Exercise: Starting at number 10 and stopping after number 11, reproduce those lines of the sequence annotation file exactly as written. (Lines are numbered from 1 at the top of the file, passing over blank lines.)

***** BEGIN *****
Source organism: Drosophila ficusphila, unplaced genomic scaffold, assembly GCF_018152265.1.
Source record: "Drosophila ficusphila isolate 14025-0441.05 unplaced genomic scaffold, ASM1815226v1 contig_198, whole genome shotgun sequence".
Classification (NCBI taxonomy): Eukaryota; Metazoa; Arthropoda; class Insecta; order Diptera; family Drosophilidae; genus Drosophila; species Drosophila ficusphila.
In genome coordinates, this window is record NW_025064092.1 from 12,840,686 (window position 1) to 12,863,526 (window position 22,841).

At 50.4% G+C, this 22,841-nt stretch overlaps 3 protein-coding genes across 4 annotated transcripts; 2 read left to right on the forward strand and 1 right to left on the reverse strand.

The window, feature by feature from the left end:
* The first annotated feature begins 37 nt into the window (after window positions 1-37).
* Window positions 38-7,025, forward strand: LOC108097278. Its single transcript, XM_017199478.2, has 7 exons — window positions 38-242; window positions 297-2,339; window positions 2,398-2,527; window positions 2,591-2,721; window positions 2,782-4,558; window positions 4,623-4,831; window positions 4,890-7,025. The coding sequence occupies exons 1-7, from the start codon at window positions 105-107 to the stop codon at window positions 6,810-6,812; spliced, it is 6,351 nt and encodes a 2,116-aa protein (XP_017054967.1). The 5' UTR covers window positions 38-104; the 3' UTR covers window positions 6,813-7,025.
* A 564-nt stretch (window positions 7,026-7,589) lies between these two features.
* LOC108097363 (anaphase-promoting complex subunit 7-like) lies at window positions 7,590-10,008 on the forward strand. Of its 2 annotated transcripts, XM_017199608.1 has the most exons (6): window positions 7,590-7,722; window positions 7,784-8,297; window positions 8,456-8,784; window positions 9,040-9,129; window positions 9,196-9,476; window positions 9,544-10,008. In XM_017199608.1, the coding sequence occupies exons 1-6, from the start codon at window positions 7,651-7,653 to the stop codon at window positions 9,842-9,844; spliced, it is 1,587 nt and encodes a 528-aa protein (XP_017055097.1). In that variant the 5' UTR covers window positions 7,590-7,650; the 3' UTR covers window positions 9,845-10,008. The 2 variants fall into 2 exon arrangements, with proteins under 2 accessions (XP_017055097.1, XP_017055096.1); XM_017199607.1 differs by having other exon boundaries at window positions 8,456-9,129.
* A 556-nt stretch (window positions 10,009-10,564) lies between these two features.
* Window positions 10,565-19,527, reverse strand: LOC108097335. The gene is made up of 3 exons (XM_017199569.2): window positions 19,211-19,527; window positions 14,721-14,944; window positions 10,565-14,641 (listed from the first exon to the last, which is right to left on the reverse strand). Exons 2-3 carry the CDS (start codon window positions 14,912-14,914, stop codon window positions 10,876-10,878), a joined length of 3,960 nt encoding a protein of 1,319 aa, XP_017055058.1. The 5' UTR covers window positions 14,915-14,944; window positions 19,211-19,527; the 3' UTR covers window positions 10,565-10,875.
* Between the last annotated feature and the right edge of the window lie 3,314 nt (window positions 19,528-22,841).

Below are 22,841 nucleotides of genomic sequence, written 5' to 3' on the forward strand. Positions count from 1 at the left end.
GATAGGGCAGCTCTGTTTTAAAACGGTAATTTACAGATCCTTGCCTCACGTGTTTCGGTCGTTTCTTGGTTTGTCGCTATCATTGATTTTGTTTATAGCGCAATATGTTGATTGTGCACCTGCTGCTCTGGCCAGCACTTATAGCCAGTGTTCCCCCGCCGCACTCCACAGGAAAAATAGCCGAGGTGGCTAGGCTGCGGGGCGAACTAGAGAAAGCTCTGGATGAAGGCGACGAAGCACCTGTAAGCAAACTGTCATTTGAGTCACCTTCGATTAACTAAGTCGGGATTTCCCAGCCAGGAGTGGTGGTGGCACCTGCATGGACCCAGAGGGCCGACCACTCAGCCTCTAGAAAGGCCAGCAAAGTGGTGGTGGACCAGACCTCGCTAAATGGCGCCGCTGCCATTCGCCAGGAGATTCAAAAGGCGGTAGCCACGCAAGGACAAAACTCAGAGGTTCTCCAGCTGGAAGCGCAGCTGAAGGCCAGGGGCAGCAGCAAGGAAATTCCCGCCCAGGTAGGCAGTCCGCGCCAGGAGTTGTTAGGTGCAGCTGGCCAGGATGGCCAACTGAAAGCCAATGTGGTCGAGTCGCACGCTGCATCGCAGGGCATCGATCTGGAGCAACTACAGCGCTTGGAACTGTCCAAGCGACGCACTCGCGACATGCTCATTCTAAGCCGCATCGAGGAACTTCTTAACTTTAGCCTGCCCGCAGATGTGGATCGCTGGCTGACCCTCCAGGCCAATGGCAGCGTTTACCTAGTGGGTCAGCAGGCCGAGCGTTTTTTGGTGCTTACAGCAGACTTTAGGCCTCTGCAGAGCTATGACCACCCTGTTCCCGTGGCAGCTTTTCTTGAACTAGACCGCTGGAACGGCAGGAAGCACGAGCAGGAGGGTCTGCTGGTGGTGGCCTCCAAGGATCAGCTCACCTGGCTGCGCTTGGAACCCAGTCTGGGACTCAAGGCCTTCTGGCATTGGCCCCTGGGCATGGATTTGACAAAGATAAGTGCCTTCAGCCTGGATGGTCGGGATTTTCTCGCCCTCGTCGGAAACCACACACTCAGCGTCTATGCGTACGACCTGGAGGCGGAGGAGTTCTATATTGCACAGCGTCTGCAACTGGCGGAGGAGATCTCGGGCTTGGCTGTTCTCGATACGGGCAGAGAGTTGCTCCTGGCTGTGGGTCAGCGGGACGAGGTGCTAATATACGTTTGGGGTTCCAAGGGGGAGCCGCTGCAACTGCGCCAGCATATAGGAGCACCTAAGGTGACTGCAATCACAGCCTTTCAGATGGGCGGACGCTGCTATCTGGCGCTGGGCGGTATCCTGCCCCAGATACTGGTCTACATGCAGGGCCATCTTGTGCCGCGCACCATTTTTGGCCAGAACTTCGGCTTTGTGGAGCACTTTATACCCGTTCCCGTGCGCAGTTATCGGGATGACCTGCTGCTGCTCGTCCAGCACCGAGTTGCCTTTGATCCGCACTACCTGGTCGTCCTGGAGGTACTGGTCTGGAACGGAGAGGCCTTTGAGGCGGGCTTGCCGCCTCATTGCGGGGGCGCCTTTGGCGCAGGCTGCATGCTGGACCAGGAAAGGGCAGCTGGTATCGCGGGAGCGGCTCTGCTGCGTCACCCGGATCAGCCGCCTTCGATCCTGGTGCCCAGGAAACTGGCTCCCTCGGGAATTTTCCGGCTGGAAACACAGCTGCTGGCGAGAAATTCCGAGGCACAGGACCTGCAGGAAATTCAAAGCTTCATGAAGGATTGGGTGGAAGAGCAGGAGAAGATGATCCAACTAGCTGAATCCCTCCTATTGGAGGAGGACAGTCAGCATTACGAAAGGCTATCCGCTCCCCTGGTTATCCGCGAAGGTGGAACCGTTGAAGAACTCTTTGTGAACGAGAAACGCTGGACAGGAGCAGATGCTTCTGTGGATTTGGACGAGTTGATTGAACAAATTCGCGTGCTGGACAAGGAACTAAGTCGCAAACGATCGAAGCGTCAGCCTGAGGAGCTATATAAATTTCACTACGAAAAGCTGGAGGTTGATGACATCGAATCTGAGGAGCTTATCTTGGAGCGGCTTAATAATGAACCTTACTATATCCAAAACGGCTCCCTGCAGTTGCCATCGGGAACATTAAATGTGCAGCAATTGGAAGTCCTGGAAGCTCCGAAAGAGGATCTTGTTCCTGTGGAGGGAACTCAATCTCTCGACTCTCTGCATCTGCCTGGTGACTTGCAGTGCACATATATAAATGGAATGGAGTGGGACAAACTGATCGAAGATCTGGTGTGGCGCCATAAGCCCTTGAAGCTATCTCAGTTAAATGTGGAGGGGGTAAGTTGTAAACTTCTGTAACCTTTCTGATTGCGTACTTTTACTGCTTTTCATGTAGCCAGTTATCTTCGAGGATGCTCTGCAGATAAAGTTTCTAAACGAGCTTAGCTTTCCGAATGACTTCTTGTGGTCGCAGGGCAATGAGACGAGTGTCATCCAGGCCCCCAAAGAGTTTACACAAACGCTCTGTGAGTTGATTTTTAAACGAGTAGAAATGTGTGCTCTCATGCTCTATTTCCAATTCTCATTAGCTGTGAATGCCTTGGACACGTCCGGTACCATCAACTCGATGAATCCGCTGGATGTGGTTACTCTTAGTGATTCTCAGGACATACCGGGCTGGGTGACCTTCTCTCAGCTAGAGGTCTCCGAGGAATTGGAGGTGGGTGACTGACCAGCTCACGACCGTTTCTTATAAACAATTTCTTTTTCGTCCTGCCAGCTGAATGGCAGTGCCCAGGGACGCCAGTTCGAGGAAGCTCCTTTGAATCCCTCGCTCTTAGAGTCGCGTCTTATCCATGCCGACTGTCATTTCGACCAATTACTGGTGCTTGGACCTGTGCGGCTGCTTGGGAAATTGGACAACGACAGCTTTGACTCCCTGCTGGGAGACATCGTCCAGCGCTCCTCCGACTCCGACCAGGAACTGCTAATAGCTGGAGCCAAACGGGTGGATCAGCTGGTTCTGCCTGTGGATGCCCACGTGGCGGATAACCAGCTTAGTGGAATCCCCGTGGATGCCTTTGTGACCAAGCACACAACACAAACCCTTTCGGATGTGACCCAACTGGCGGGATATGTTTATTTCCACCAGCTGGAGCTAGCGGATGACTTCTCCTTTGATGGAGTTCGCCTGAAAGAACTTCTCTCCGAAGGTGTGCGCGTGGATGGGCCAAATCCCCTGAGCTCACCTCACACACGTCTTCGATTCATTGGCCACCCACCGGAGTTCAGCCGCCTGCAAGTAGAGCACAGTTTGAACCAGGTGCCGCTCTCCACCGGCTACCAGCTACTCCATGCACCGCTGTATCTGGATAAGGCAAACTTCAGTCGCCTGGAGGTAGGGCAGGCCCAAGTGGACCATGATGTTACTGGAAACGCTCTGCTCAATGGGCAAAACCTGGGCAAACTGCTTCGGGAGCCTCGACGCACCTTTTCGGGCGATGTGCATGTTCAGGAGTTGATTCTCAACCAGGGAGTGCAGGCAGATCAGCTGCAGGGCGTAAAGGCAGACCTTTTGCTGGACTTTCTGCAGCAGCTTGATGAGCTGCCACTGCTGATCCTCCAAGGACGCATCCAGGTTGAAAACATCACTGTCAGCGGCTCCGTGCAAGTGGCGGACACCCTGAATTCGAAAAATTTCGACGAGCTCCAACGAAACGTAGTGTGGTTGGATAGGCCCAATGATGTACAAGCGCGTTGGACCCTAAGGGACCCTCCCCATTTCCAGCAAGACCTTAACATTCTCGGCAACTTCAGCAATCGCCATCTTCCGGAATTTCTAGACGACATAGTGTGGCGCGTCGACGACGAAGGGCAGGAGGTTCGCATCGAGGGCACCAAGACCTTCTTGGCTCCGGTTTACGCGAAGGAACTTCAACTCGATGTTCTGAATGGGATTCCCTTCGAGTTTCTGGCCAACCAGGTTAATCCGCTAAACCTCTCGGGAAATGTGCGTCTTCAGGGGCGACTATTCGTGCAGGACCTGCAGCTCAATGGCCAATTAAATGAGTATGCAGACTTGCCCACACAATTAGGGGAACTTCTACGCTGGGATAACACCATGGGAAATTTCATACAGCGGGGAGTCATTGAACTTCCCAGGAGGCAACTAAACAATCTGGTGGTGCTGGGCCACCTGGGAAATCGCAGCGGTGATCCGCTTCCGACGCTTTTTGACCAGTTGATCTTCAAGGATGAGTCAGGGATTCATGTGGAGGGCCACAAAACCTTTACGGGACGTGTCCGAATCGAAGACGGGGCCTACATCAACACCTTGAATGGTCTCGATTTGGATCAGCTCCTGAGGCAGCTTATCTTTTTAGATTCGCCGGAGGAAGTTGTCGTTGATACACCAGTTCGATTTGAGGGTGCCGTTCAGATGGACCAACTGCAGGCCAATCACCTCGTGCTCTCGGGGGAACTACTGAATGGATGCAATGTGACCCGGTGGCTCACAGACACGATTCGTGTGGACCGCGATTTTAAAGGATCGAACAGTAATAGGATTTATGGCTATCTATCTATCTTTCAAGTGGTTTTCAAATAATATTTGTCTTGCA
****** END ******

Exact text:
* LOC108097363 (anaphase-promoting complex subunit 7-like) lies at window positions 7,590-10,008 on the forward strand. Of its 2 annotated transcripts, XM_017199608.1 has the most exons (6): window positions 7,590-7,722; window positions 7,784-8,297; window positions 8,456-8,784; window positions 9,040-9,129; window positions 9,196-9,476; window positions 9,544-10,008. In XM_017199608.1, the coding sequence occupies exons 1-6, from the start codon at window positions 7,651-7,653 to the stop codon at window positions 9,842-9,844; spliced, it is 1,587 nt and encodes a 528-aa protein (XP_017055097.1). In that variant the 5' UTR covers window positions 7,590-7,650; the 3' UTR covers window positions 9,845-10,008. The 2 variants fall into 2 exon arrangements, with proteins under 2 accessions (XP_017055097.1, XP_017055096.1); XM_017199607.1 differs by having other exon boundaries at window positions 8,456-9,129.
* A 556-nt stretch (window positions 10,009-10,564) lies between these two features.